Toxic compounds are all around us. From household cleaners, to lawn/pest chemicals, to plastic containers and chemically-treated fabrics, we are consistently exposed to varying levels of hazardous chemicals. In a study published in 2011, researchers at UCSF presented data from more than 400 pregnant and non-pregnant women. 100% tested positive for several classes of chemicals, including PCBs. A larger group of more than 1,500 women tested 100% positive for lead. (11) Accurately measuring the levels of a wide range of toxic compounds in our environment and understanding the effects of exposure for developing fetuses, growing children, and adults is vitally important.
The Anthrax lethal toxin, Botulinum toxin, and Pertussis toxin, which causes whoping cough, are just three of the bacterial toxins in the National Biomonitoring Program run by the Centers for Disease Control (CDC). The CDC’s Division of Laboratory Sciences is working to improve testing methods for priority toxins, including ricin (produced from castor beans), shiga toxin (a bacterial toxin producd by some strains of e. coli), and brevetoxins (produced by Karenia algae). In addition to natural outbreaks, a wide variety of toxins from bacteria, fungi, algae, and plants can be exploited for bioterrorism, increasing the need for rapid tests to quickly characterize toxins in a large number of samples and quantify toxin levels for development and monitoring of treatments. (6) While the toxicity and small size of these molecules can hinder antibody production, aptamers are easily selected against small and toxic molecules, making them ideal affinity reagents for development of laboratory and field-based tests for the detection and quantification of toxins. Researchers at the Tongji University in Shanghai developed a simple, sensitive aptamer-based sensor for the detection of microcystin-LR (MC-LR), a toxin released by cyanobacteria found in eutrophic bodies of water. The aptamer-based sensor demonstrated the selectivity, sensitivity, reproducibility, and stability required for routine testing of real water samples at a reasonable cost. (3)
Heavy metals are very dense, naturally-occurring elements found in the earth’s crust. Arsenic, cadmium, chromium, lead, and mercury are toxic at low levels and pose the greatest health risk. While some heavy metals are released through weathering and volcanic eruptions, most human exposure derives from mining, industrial production, and the domestic and agricultural use of metals. (8) Current methods for detection of heavy metal ions involve complex sample preparation and specialized instrumentation. There is a real need for environmental heavy metal tests that are faster, simpler, and more cost-effective. Researchers at Shanghai University developed a fluorescence-based sensor for the detection of Cadmium, Cd(II) using a DNA aptamer and fluorescence-quenching strand. A structure-switching aptamer which displayed reduced quenching, and increased fluorescence intensity, upon Cd(II) binding was selected. The sensor showed a concentration-dependent increase in fluorescence with a limit of detection of 40nM and was highly selective for Cd(II) in the presence of other heavy metal ions. (10)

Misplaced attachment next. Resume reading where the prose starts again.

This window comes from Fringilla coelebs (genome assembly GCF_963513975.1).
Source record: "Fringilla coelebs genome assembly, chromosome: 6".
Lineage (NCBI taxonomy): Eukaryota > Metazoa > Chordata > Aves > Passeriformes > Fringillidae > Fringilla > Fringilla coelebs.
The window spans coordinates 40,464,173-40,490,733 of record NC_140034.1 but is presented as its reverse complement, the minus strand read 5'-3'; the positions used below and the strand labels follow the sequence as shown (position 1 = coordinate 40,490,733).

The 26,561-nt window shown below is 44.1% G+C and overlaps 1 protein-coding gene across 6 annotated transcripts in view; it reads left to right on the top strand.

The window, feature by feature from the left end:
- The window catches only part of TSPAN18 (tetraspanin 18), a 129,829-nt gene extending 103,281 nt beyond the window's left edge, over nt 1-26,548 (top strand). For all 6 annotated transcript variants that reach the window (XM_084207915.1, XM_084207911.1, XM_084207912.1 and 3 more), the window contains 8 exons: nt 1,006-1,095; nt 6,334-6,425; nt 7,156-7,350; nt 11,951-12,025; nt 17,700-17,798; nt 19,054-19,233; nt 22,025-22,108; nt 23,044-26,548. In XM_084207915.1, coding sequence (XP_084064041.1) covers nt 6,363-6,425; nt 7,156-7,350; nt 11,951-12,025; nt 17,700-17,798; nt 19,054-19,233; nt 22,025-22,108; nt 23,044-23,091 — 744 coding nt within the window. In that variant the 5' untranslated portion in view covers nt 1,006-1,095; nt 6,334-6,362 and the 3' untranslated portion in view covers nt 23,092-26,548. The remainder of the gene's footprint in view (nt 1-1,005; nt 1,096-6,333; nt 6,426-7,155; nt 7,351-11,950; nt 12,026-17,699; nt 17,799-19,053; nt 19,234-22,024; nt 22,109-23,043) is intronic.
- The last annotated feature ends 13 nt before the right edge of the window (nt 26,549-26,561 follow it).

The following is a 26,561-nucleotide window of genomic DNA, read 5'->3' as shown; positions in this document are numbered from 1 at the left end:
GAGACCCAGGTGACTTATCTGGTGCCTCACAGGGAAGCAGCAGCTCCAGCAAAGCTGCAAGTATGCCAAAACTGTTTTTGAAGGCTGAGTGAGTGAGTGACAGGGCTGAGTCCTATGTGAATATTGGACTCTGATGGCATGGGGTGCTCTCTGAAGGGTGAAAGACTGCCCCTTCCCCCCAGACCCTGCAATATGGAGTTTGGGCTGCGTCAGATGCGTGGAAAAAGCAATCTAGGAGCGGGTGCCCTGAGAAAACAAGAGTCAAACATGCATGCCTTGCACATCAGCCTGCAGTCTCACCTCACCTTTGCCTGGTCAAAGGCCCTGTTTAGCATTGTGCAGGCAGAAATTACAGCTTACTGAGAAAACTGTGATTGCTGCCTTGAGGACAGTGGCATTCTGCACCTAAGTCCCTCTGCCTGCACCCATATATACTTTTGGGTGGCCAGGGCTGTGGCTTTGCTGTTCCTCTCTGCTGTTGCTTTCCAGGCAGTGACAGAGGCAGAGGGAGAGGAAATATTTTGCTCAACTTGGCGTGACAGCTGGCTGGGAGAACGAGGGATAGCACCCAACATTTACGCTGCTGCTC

Under the Toxic Substances Control Act (TSCA), the EPA maintains a list of all chemical substances manufactured or processed in the US. The list is currently at about 85,000 chemicals. (9) As more studies are conducted, we are learning that long-term exposure to many of these chemicals and / or exposure in utero can be linked to cancer, neurological disorders, and other health issues. While researchers are investigating many classes of chemicals, one example is discussed here. Polychlorinated biphenyls (PCBs) are a class of man-made organic chlorinated hydrocarbons manufactured between 1929 and their ban in 1979. Because they are non-flammable, chemically stable, and have good insulation properties, PCBs were widely used in building materials, heating equipment, and many other industrial applications. PCBs don’t readily break down and are easily transferred between air, soil, and water. They can accumulate in plants and animals. PCBs are carcinogenic and have also been shown to affect neurological development and thyroid function. (7) Because aptamers can be selected to differentiate between very similar small molecules, aptamers have been selected for the detection of multiple PCBs. Researchers in China recently developed an electrochemical sensor for the detection of PCB77 based on an aptamer-modified gold electrode. Differential pulse voltammetry (DPV) was used to detect binding of PCB77 to the aptamer. Change in current was proportional to the increase in PCB77 concentration. When tested with similar co-planar PCBs, the sensor was selective for PCB77. (12)